“The game of hockey isn’t played on paper; it’s played on ice.”
It feels kind of strange quoting myself, but that was my message to the underdog team that I coached this year before game 1 of a best of 3 final versus the league powerhouse. This message also perfectly describes Montreal’s playoff run last year, and could apply this year as well. Boston is better than Montreal, on paper. They score more goals, they give up fewer goals, they hit harder, they won more games etc. etc.
The strange thing is that the closer this series gets, the more I feel like Montreal has a legitimate chance to beat Boston. When you break it down, there are 5 major factors that help explain why Montreal could upset the big, bad Bruins.
5 – Experience
It’s a simple reason with no tangible benefit, but its important when it comes to the playoffs. The teams and players that have been through the playoff grind before are generally better prepared to win in the postseason. The Habs’ projected starting lineup has played in 791 playoff games, compared to the 683 played by the Bruins’ players. The Canadiens also have 5 players with Stanley Cup Rings (Gomez, Gionta, Moen, Sopel, Gill) compared to Boston’s 2 (Recchi, Thornton). That has to count for something.
4 – Breaking down Boston’s D
Montreal’s coach Jacques Martin seems to have adopted a philosophy of throwing out 3 lines that can produce offense, sometimes even 4. The way you defend against that kind of attack is to have good depth on defense, rather than having an elite shutdown pair and some lower end guys filling out the 3-6 spots. Other than Chara, there are no top end defensive defensemen in the Bruins lineup. The Habs’ should be able to take advantage of that.
3 – Stopping the Bruin’s forwards
On the flip side of breaking down Boston’s D, there is a similar matchup advantage when it comes to Montreal’s D vs. Boston’s forwards. The Bruins have a lot of good forwards, but they don’t have anyone exceptional. A team like Boston would prefer to attack against a team like Buffalo or New York who have top end guys (Staal, Myers) but they can wear down the rest of the defensive corps. Montreal has tremendous depth on the blue line, which is exactly what you need to go up against Boston’s deep group of forwards.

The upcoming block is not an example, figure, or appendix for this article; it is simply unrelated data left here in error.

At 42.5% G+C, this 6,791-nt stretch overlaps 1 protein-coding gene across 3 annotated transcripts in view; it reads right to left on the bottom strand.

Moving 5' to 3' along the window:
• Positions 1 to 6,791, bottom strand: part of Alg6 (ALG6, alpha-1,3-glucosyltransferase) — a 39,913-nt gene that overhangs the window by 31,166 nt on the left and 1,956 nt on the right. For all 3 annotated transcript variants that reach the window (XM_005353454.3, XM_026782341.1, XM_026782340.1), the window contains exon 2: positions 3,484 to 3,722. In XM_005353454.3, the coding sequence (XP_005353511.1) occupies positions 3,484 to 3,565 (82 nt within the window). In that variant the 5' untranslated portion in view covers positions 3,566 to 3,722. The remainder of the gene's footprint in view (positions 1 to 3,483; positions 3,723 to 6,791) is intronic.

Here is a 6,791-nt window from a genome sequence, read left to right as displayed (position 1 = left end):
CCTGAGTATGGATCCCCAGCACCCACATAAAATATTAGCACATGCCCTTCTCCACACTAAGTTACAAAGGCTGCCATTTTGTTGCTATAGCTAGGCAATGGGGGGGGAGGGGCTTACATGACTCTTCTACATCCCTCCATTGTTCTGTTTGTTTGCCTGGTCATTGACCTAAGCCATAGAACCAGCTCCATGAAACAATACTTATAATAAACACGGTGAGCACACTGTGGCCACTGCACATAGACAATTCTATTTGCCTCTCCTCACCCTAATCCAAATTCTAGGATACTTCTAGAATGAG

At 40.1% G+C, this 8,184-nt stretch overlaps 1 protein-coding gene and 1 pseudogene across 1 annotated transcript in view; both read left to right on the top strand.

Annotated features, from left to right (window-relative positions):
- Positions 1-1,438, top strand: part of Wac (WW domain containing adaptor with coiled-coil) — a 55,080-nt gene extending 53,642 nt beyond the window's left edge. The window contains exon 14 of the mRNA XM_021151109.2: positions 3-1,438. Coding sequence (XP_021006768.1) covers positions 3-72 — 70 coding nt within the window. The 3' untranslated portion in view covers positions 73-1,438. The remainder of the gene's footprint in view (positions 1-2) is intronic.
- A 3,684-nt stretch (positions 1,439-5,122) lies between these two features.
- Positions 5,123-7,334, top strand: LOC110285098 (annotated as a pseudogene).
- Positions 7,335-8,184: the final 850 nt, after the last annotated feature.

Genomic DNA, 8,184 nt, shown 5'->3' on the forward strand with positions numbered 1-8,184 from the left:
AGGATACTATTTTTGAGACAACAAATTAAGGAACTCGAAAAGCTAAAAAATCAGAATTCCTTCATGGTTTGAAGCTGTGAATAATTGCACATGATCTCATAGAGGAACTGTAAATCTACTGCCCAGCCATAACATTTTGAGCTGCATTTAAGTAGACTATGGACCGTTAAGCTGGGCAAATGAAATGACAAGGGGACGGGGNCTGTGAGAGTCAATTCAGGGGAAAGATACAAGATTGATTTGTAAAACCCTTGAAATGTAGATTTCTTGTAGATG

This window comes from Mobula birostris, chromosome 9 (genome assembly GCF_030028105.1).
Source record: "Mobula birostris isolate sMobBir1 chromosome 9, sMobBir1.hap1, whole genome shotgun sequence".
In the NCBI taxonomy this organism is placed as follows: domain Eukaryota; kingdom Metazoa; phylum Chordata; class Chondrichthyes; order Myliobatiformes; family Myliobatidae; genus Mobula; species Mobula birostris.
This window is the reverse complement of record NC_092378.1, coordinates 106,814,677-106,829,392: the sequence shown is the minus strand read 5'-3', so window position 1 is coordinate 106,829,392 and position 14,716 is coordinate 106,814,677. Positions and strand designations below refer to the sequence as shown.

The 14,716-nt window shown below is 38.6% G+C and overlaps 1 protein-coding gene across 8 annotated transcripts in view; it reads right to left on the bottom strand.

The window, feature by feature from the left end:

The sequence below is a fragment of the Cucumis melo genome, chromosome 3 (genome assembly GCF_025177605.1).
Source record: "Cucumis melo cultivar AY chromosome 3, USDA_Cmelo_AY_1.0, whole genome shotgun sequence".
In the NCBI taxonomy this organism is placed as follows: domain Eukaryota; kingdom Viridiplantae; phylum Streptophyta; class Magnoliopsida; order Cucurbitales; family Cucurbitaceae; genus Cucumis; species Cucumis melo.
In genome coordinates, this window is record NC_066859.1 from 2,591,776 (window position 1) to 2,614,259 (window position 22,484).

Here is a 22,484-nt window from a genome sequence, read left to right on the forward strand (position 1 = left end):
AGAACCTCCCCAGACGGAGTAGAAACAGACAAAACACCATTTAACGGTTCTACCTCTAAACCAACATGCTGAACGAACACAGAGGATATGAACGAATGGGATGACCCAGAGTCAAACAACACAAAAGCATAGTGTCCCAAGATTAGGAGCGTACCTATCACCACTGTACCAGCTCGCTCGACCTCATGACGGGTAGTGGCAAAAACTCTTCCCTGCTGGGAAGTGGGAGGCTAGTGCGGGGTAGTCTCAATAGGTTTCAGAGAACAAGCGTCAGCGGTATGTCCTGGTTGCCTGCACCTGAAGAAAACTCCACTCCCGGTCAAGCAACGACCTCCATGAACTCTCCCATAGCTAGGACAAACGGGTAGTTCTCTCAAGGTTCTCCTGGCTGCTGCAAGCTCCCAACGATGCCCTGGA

2/1 – Special Teams & Goaltending
The 2 factors that end up having a significant role in every single game are special teams and goaltending. If I told you right now that the Habs would have a better powerplay than Boston and that Carey Price will be better than Tim Thomas, I’ll bet you would say that Montreal will either win the series or will have a great chance to do so. The Canadiens had a better PP and better PK than Boston during the regular season, giving Montreal the special teams advantage going in; and even though Tim Thomas had a better statistical year than Carey Price, I like Price’s ability to steal games, and I like his history of winning (World Juniors, Calder Cup) over the course of his career.
Last year I predicted Montreal would lose in round 1, they won.
I figured they would lose in round 2, they won.
Then I thought for sure they would win in round 3, they lost.
Its probably better that I refrain from making a prediction, but what the hell – Habs in 7.
About the Author
Written by Corey Krakower
I am the Director of NHL Content & Habs writer for ProSportsBlogging.com; I have spent 8 seasons behind the bench as a minor hockey coach; and I am the future GM of the Montreal Canadiens (according to my mom). I spend my days managing the Harrow Sports brand in my hometown of Montreal and I moonlight as a Hockey Advisor for Pi Athlete Management. Most importantly, I'll throw anyone under the bus for a laugh.